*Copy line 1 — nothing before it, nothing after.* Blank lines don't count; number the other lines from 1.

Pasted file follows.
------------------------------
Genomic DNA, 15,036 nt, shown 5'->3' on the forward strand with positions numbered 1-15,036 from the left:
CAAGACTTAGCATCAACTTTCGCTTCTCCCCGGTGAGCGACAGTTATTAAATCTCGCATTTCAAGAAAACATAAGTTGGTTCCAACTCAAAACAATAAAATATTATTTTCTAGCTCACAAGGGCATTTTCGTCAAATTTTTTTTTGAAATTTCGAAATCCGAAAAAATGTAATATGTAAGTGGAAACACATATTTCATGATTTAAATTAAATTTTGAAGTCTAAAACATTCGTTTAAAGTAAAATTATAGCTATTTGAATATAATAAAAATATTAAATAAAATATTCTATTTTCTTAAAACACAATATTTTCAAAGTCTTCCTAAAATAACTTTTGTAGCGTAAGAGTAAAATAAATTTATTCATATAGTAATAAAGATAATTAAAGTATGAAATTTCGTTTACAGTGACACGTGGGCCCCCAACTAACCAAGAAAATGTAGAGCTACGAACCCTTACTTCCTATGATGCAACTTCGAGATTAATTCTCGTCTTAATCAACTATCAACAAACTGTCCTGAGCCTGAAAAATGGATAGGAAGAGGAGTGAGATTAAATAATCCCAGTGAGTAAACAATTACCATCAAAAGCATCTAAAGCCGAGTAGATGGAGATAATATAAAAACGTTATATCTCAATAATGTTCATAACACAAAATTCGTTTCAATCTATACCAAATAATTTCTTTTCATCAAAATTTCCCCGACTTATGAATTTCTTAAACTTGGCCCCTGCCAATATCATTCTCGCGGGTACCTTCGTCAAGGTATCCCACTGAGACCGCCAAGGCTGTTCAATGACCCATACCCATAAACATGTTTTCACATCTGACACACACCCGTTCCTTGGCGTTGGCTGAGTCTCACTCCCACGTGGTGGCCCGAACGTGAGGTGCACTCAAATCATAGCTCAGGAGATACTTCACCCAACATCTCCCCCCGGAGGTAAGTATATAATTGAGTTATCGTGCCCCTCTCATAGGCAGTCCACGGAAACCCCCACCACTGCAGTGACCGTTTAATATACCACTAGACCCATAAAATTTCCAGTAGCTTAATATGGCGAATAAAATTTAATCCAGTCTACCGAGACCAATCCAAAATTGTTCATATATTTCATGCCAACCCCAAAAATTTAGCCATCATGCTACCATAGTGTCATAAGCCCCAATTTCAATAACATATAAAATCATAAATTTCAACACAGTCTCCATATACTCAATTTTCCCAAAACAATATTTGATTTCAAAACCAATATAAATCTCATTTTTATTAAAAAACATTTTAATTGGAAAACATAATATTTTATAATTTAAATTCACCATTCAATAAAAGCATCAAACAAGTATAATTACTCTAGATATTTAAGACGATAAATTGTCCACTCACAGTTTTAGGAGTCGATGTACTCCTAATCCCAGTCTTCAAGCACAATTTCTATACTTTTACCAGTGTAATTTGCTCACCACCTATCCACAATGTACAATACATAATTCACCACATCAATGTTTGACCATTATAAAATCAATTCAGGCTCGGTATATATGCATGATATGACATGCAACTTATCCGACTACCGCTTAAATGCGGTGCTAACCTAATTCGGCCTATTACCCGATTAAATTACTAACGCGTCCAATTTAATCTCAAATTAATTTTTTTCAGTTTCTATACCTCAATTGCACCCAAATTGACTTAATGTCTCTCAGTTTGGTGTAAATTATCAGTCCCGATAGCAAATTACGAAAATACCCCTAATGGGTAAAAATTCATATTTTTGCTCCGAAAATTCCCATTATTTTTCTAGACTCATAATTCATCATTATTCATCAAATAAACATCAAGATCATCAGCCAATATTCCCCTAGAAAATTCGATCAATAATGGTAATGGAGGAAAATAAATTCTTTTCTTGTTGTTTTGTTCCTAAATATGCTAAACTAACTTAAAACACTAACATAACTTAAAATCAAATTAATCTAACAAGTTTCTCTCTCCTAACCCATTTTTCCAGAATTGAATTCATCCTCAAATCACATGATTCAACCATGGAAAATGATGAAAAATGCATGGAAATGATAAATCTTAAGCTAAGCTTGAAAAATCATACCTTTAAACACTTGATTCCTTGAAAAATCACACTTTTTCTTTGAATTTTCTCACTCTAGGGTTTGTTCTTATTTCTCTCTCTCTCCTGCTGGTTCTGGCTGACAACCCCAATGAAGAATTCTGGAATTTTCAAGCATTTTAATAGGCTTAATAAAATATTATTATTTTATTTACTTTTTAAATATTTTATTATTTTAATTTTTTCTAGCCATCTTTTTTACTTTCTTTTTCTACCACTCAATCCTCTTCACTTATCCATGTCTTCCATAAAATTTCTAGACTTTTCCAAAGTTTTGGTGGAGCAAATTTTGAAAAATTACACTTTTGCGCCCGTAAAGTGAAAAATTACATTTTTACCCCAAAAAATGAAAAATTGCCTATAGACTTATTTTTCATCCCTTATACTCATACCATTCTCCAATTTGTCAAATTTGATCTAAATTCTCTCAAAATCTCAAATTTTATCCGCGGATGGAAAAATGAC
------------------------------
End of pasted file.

Genomic DNA, 15,036 nt, shown 5'->3' on the forward strand with positions numbered 1-15,036 from the left: